Howard senior Nimrit Ahuja crowns her career with second straight win for Howard County Times Girls’ Outdoor Track and Field Athlete of the Year

Howard’s Nimrit Ahuja was superstitious. Early in her high school career, when she was starting out in running, Ahuja ate the same breakfast before every race, wore the same hair, wore the same wristband.

However, the more experience she gained, the more Ahuja realized that the real key to success lay in maintaining consistency in her preparation.

Extensive training and repetition fueled her dominant senior season in which she won state, regional and county championships in the 800 and 1,600 meters and 4×800 relay. She also finished first in the 4×400 relay at regionals and counties and third in the states.

She played a key role in the Lions winning the Howard County Championship, the Class 3A East Regional Championship and the 3A State Championship. Ahuja, who will run collegiately at Brown University, is the 2022 Howard County Times/Columbia Flier Girls’ Outdoor Track and Field Athlete of the Year.

This is the second consecutive season that she has won this honor. This is also his fourth straight season to win the award, also receiving the honor in the cross country and indoor track and field seasons this school year.

“I always tell athletes to think back to successful practices and races, replaying those in your mind, what can we emulate to start over when it’s a future race coming up?” Howard’s trainer Zachary Dickerson said. “I think Nimrit took that to heart and I think she really trusted herself more in her four years.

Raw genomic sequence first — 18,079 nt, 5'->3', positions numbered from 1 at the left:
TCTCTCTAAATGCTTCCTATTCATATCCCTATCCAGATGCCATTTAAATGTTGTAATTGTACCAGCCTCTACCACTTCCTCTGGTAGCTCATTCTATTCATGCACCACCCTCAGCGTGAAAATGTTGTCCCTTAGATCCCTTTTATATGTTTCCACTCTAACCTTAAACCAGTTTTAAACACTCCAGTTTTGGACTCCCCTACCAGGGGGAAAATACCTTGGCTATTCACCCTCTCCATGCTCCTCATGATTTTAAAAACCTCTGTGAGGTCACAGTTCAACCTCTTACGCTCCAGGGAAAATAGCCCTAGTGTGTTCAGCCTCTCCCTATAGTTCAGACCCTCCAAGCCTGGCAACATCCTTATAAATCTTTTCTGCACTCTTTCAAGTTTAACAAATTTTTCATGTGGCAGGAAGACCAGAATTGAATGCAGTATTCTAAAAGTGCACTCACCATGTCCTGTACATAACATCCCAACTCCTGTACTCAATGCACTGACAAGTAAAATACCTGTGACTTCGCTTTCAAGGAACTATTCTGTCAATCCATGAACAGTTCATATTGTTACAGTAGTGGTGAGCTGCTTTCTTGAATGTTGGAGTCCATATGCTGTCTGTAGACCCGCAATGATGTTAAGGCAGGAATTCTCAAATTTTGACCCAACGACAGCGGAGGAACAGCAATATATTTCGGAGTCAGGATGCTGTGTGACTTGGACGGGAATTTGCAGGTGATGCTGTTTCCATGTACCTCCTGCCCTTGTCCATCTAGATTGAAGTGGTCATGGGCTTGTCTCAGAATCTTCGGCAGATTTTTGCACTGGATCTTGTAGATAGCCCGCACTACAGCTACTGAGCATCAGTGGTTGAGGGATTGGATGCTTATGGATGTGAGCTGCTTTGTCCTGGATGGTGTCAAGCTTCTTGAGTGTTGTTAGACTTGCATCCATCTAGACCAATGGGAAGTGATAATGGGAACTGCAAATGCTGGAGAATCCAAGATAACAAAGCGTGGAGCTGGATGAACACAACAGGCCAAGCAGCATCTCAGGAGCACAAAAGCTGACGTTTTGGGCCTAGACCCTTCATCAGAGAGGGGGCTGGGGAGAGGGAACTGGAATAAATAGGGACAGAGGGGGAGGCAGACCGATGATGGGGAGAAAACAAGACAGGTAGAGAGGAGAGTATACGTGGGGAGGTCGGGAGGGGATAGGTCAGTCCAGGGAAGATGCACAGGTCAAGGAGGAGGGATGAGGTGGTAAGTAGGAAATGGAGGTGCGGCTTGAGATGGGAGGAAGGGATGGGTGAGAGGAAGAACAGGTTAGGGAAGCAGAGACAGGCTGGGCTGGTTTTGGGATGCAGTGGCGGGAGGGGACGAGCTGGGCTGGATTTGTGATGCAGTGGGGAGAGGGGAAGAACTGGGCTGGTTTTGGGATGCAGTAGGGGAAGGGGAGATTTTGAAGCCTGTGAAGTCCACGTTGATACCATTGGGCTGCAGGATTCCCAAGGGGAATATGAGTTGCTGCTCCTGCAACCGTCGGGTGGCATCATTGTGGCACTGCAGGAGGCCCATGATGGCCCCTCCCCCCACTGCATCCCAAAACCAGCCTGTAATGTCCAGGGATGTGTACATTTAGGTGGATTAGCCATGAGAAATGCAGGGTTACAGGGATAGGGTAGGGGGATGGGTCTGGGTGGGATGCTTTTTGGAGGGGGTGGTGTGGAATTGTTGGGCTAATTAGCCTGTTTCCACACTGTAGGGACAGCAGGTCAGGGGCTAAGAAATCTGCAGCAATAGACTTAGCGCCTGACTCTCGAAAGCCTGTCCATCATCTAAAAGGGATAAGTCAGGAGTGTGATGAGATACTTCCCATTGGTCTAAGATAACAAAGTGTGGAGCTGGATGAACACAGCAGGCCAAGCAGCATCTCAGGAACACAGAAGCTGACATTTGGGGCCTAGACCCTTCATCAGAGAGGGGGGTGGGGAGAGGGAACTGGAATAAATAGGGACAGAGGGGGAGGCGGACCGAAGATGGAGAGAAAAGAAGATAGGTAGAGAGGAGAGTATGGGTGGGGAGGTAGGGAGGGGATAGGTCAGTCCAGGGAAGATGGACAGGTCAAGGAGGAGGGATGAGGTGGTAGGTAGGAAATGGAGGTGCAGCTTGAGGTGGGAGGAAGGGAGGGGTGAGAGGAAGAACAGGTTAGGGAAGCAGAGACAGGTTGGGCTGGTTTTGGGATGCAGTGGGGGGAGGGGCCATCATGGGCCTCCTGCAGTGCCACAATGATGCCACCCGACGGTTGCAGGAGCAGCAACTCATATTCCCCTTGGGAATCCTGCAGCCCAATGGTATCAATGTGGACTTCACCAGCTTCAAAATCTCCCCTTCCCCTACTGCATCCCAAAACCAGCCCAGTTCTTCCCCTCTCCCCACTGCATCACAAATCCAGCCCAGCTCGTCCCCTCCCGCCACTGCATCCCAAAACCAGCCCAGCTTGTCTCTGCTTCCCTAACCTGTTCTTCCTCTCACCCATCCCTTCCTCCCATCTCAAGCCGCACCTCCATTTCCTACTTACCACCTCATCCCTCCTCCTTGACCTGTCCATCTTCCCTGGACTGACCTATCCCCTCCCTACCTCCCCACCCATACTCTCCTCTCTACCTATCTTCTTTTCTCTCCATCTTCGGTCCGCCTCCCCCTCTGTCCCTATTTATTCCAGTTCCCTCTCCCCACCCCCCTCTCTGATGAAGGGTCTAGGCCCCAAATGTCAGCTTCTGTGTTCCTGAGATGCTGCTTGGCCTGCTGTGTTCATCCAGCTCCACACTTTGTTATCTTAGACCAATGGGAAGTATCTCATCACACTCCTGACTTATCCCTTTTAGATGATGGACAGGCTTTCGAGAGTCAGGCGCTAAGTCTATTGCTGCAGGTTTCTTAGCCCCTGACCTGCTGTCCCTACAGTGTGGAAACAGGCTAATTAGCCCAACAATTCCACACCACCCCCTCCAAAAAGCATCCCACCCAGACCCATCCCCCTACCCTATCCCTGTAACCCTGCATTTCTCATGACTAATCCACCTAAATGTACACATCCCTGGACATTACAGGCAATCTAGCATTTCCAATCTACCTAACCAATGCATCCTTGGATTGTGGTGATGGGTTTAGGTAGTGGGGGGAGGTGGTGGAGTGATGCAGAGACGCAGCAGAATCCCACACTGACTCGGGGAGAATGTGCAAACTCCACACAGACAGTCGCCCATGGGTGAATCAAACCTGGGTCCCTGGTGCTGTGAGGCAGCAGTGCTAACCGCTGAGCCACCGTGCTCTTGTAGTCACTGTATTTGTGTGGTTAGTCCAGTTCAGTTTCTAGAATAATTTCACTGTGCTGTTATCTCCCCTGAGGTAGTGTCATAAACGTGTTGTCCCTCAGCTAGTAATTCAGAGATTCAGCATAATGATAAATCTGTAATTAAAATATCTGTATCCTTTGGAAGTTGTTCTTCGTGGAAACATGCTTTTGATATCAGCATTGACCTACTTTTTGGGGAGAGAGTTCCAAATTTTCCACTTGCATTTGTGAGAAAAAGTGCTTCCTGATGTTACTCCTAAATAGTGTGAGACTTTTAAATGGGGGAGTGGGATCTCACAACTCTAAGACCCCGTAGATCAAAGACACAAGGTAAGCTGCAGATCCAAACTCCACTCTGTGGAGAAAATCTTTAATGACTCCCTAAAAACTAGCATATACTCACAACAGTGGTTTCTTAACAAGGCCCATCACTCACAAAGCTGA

“She’s obviously in great physical shape, but I think what sets her apart from other top athletes in the state is how strong she is mentally. You don’t see that by looking at her. is an unassuming, normal-looking girl, but she’s tough as nails and I wouldn’t want to be near her with 400 meters to go in a race because she’s probably going to win that.

After clearing five minutes per mile for the first time in the United States last season, she has done so twice more this year. She ran 4 minutes, 59.68 seconds at regionals and 4:59:92 at states. She was the only girl to break five minutes at the state championships.

“It’s exciting,” Ahuja said. “I did it for the first time in the United States last year. So to be able to do it in one place is always a special place for me and I know everyone there is super talented. It just reaffirmed just how big of a difference seconds and milliseconds really can make.

This year’s playoffs came with its own unique set of challenges. At regionals, Ahuja competed in the scorching heat of Reservoir and was not slowed down. State championships are normally split into two days of competition, but were consolidated into one day due to weather. However, Dickerson kept Ahuja in all four events, knowing she could rise to the challenge with her extensive training and preparation.

“Knowing what to eat between races can be tricky, Ahuja said. “Sometimes I have 30 minutes between races. If I just ran the mile and I have the 800 to come, I don’t know if I should eat a real solid meal or just a granola bar. I don’t want to I don’t want to eat too much and have a full stomach, but I also don’t want to eat too little and have no energy.I relied heavily on drinks with electrolytes.

By effectively striking that delicate balance, Ahuja’s performance in the States helped ensure that the Lions would not fall short of the States. After losing by two points in the indoor national finals, the Lions finished with 104 points, doubling second-placed Linganore’s tally.

“Finding out that I ran the best time in the 800m with my teammate Hannah [Schwab] it was really exciting,” Ahuja said. “We were just hugging each other. From the last race, the 4×400, we knew that we already had the national title as a team. It was really exciting to race the 4×400 with no pressure knowing it was my last race and putting my heart into it.

Jamie Adams, Reservoir, senior